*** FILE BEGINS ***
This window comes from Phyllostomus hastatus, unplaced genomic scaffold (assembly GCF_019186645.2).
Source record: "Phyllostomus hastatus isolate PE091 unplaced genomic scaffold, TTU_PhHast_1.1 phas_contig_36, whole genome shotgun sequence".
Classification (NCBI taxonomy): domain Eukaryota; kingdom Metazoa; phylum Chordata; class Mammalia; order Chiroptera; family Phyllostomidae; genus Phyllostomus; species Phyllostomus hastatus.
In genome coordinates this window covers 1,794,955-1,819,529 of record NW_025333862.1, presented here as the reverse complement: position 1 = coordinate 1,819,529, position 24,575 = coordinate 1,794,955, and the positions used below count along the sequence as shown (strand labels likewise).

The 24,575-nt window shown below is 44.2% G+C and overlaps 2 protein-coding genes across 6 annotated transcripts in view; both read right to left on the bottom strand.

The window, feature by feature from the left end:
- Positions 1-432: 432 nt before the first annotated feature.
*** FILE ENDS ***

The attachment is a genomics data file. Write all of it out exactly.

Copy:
This window comes from Phyllostomus hastatus, unplaced genomic scaffold (assembly GCF_019186645.2).
Source record: "Phyllostomus hastatus isolate PE091 unplaced genomic scaffold, TTU_PhHast_1.1 phas_contig_36, whole genome shotgun sequence".
Classification (NCBI taxonomy): domain Eukaryota; kingdom Metazoa; phylum Chordata; class Mammalia; order Chiroptera; family Phyllostomidae; genus Phyllostomus; species Phyllostomus hastatus.
In genome coordinates this window covers 1,794,955-1,819,529 of record NW_025333862.1, presented here as the reverse complement: position 1 = coordinate 1,819,529, position 24,575 = coordinate 1,794,955, and the positions used below count along the sequence as shown (strand labels likewise).

The 24,575-nt window shown below is 44.2% G+C and overlaps 2 protein-coding genes across 6 annotated transcripts in view; both read right to left on the bottom strand.

The window, feature by feature from the left end:
- Positions 1-432: 432 nt before the first annotated feature.